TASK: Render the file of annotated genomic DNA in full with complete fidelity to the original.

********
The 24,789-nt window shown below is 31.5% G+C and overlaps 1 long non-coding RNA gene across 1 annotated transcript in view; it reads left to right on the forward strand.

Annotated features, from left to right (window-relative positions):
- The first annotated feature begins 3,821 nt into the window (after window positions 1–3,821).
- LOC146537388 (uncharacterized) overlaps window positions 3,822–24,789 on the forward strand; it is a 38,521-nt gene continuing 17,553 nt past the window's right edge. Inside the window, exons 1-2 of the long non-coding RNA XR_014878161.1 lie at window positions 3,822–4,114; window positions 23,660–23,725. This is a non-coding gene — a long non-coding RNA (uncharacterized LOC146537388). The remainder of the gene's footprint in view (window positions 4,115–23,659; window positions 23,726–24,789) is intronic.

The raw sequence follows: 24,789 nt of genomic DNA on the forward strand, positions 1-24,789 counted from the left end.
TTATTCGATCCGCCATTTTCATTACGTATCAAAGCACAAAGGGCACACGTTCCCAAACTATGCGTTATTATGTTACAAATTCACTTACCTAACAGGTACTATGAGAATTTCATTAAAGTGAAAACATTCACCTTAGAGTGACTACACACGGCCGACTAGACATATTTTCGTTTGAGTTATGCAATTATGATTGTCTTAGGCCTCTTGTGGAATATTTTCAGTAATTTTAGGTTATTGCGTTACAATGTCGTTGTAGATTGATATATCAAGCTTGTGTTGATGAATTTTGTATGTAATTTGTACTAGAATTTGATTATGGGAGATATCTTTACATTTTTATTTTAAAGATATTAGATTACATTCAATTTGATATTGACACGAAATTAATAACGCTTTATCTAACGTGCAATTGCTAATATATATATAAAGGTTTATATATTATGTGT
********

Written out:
The 24,789-nt window shown below is 31.5% G+C and overlaps 1 long non-coding RNA gene across 1 annotated transcript in view; it reads left to right on the forward strand.

Annotated features, from left to right (window-relative positions):
- The first annotated feature begins 3,821 nt into the window (after window positions 1–3,821).
- LOC146537388 (uncharacterized) overlaps window positions 3,822–24,789 on the forward strand; it is a 38,521-nt gene continuing 17,553 nt past the window's right edge. Inside the window, exons 1-2 of the long non-coding RNA XR_014878161.1 lie at window positions 3,822–4,114; window positions 23,660–23,725. This is a non-coding gene — a long non-coding RNA (uncharacterized LOC146537388). The remainder of the gene's footprint in view (window positions 4,115–23,659; window positions 23,726–24,789) is intronic.

The raw sequence follows: 24,789 nt of genomic DNA on the forward strand, positions 1-24,789 counted from the left end.
TTATTCGATCCGCCATTTTCATTACGTATCAAAGCACAAAGGGCACACGTTCCCAAACTATGCGTTATTATGTTACAAATTCACTTACCTAACAGGTACTATGAGAATTTCATTAAAGTGAAAACATTCACCTTAGAGTGACTACACACGGCCGACTAGACATATTTTCGTTTGAGTTATGCAATTATGATTGTCTTAGGCCTCTTGTGGAATATTTTCAGTAATTTTAGGTTATTGCGTTACAATGTCGTTGTAGATTGATATATCAAGCTTGTGTTGATGAATTTTGTATGTAATTTGTACTAGAATTTGATTATGGGAGATATCTTTACATTTTTATTTTAAAGATATTAGATTACATTCAATTTGATATTGACACGAAATTAATAACGCTTTATCTAACGTGCAATTGCTAATATATATATAAAGGTTTATATATTATGTGT